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Ok, how about a McVay Bluenose Sloop? Jeff_H, anyone?

Jeff & Mike,

Thanks for the very detailed and thoughtful replies. Ah the consciences of chasing beautiful women. It is very helpful to have a feeling of what to expect next spring when I sail her for the first time. I appreciate the warnings of potential swamping and sinking and your advice makes sense as the Bluenose has a huge cockpit and rather small drains. I will keep the drop board in place and be careful.

Jeff, what do you consider and adequate sail plane for light air performance? In reading you previous posts I received the impression that you favored fractional rigs. The Bluenose carries about 216 square feet of sail area with the blade working jib and 253 square feet with the Genoa. This on a displacement of 2,050 lbs including 900 pounds of ballast. This translates to an SA/D of 21 & 25 respectively. Are you saying that for its type (modified full keel) its sail are is not adequate for light air?

I have sailed on other peoples boats on and off for many years and I am looking forward to finally having a boat of my own. So right or wrong this old gal will be my teacher. I am a bit anxious but at the same time excited and giddy.

Thanks,

Bill
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Old 11-17-2004
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Ok, how about a McVay Bluenose Sloop? Jeff_H, anyone?

Looking at the Bluenose I''m wondering how it compares to the Pearson Ensign. The Ensign looks to have a longer waterline, otherwise their "appearance" looks similiar.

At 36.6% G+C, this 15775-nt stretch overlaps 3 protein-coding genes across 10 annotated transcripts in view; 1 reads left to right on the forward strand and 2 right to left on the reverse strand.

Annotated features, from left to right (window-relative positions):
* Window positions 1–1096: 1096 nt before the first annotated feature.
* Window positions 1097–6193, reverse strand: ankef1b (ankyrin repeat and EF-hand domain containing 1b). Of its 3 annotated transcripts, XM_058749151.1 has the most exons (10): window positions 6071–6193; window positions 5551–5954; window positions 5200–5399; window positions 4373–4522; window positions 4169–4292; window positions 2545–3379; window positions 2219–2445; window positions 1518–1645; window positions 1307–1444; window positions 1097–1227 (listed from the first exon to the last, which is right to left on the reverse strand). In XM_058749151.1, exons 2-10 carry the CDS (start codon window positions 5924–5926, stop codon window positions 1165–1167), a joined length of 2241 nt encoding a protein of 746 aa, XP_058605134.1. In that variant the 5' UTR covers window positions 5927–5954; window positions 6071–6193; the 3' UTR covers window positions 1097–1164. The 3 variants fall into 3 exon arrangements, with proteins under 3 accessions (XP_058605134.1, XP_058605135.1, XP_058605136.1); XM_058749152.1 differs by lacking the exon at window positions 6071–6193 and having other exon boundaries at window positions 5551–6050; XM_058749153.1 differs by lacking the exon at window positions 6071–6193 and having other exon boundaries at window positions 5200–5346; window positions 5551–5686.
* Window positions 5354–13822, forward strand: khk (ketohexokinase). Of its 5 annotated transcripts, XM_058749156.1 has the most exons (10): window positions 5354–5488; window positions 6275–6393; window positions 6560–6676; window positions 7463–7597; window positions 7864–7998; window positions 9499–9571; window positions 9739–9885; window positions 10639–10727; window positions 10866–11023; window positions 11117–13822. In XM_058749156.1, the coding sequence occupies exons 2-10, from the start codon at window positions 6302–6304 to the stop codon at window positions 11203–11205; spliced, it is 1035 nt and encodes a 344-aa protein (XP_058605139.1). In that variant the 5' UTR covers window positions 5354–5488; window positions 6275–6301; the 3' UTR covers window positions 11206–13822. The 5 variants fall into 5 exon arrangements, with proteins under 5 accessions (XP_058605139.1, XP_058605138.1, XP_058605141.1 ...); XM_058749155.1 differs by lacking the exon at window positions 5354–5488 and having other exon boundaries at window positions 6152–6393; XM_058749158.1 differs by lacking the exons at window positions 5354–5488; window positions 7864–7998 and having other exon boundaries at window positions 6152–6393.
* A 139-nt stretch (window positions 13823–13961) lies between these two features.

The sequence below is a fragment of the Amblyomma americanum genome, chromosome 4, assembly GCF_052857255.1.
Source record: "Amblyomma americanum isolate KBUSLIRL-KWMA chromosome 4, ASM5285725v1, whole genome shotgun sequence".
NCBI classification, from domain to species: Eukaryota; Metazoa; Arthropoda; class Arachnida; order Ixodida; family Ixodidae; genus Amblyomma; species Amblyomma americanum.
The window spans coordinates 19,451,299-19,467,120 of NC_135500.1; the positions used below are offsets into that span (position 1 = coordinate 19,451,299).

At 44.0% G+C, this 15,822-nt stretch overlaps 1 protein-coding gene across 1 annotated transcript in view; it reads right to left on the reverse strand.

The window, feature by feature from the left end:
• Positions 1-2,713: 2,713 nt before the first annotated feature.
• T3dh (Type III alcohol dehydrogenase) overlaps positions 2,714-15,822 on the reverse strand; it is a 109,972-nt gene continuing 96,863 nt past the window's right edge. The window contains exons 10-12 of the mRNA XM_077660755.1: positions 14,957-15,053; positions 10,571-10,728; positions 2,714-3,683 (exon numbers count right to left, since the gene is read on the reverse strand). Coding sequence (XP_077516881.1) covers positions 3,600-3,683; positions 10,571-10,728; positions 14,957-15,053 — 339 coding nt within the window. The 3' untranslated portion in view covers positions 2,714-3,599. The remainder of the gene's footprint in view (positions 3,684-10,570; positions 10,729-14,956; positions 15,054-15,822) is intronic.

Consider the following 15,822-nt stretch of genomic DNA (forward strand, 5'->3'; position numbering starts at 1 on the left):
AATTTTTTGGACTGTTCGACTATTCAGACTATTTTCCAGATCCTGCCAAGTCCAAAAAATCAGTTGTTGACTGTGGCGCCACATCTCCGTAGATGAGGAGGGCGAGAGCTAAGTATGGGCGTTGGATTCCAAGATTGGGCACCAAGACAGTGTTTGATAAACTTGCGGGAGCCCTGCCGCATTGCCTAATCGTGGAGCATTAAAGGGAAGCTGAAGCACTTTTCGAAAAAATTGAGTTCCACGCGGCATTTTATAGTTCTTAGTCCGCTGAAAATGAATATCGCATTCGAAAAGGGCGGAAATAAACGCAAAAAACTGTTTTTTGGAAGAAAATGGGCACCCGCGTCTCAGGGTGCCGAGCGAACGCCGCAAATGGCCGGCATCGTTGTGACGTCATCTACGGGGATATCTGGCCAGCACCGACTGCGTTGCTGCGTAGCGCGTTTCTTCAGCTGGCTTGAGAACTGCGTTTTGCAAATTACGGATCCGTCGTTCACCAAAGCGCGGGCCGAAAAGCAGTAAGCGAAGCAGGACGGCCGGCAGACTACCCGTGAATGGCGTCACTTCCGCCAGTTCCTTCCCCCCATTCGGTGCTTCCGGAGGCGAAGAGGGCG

How do the rigs compare?
just curious Thank you, John Gov.
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Old 11-17-2004
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Ok, how about a McVay Bluenose Sloop? Jeff_H, anyone?

Don''t really know much about them, but a dock neighbor of mine had one and I always drooled over it. Looks like a great boat.

Gerhard
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Old 11-17-2004
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Ok, how about a McVay Bluenose Sloop? Jeff_H, anyone?

By normal conventions SA/D is cited for a boat with its 100% foretriangle so the SA/D for your boat would be something near the 21 with the the jib rather than genoa. A SA/D somewhere above 21 should yield a reasonably good light air performance.

As I mentioned I have not sailed a Bluenose and was basing my comments on similar boats and their lighter air performance. Normally these narrow, short waterline, low freeboard boats of that era were not able to carry much sail area without being overpowered in higher winds. An SA/D of 21 sounds like a lot of sail for a boat that narrow.

One thing about some of these older designs they sometimes have surprisingly little wetted surface compared to a boat like a J-24 which is beamy, comparatively flat bottom. If that is the case with the Bluenose, given its comparatively large sailplan for the type, it might actually have good light air performance, perhaps at the price of being a real handful in heavier going.

In any event, the proof will be in the pudding.

Jeff


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Old 11-17-2004
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Ok, how about a McVay Bluenose Sloop? Jeff_H, anyone?

Jeff,

Well high SA/D or low wetted surface aside, with a PHRF rating of 264 it would get spanked by either a J22 or a J24 with their rating in the 170ís. It is hard to argue your convincing descriptions of the improvements of modern sailboats.